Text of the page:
For instance, some licenses are per-user, which forbids to a metaprogram any inference that will be useful to two users (or to a non-authorized user) for unclear and varying notions of “useful” and “user” (what happens when two people collaborate on a same document? or when one supports the another one or serves him as a secretary? what if the final result of the computation is broadcast to millions of persons?). When they are per-machine, or per-simultaneous-user, the problem gets hairier, as the notions invoked by these licenses lose any effectiveness in the presence of time-shared machines, of multiprocessors, of clusters of machines, or worse, of faster machines: no software parameter can correspond to these notions, and even less with software architecture emulators (e.g. 680x0 or x86 emulators), and worse even if these emulators use techniques of analysis and translation of code (themselves prohibited by many licenses) that completely set apart any precise correspondance between on the one hand the “abstract” machine for which the code is written and that the license expects, and on the other hand the “concrete” machine on which the program runs. The notion of user is also blurred by metaprograms that manipulate more than one program at once, and will become even more so with the hoped-for advent of “artificial intelligence”. All these problems can be avoided at the enormous cost of never using as input of metaprograms but software and information that are free of rights (aka free software and free information), which, in a strictly legal setting, would require anyone who introduces any original information to sign a form (or check a button in a menu?).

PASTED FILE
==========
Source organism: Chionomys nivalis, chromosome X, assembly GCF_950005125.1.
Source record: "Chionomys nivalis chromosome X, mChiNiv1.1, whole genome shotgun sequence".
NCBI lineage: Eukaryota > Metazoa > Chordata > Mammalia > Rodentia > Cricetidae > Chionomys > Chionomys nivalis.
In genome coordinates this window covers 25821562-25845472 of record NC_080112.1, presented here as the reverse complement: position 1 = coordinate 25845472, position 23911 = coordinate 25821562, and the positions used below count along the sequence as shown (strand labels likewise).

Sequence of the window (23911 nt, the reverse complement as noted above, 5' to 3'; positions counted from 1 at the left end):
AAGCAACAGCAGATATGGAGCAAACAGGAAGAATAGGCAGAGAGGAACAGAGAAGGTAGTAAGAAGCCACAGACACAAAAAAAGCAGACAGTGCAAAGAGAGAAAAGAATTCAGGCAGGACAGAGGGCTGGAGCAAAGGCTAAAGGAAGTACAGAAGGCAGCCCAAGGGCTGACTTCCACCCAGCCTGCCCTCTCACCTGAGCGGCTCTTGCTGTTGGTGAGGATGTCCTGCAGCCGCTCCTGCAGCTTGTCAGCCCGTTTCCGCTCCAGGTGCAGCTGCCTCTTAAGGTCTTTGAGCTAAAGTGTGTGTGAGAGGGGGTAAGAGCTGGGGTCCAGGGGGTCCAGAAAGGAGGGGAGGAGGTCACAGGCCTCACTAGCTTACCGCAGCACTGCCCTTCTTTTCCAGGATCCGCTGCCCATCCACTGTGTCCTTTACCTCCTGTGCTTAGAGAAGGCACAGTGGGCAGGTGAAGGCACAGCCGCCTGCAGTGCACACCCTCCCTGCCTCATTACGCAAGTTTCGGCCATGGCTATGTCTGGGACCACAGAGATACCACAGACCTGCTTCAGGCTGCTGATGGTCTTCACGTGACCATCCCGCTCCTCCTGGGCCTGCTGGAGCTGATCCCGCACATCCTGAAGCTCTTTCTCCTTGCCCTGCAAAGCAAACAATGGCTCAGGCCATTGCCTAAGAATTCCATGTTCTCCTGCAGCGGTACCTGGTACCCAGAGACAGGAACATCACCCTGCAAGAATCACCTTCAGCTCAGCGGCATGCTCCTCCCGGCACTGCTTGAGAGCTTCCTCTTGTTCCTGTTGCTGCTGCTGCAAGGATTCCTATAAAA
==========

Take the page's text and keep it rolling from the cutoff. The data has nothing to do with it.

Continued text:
A trickier problem, that isn’t solved by this measure, is distribution of the results of metaprograms. For, even with free software licenses, that can be mutually incompatible, and even more with proprietary licenses, some operations are allowed, but only under condition of non-distribution of results (“private use”). But what exactly mustn’t be transmitted, when a metaprogram included in its database a synthesis of the analyzes of numerous programs? Where does redistribution start? Does it cover exchange between people in a same company, or a same moral entity? What if this entity is an association that admits anyone as a member? Does it apply to machines? What if this machine is a cluster covering several ones? What if this cluster covers the entire world?
The most refined is the existence of patents. These affect metaprograms universally, independently from the base material being used and their licenses. Patents do not introduce any structural rules that forbid a logical inference in a metaprogram; rather, if at a given moment, the metaprogram entails the use of some algorithms for some goals, then the inference that induced this result must be retroactively invalidated, least some license be obtained from the patent holder. But since the notions of algorithm and goal are quite fuzzy, it would require quite an elaborate meta-meta-program to monitor that the metaprogram never infringes any of the millions of registered patents.
If all the above rules concerning the use of metaprograms seem ridiculously absurd, do not forget that after all, though “artificial intelligences” differ greatly in their current quality from “natural intelligences”, they are based on the same principles, and the same constraints. Hence, be aware that the most widespread metaprogram in the world, that is the human mind, is the first to be compelled to these absurd constraints, by the same absurd laws!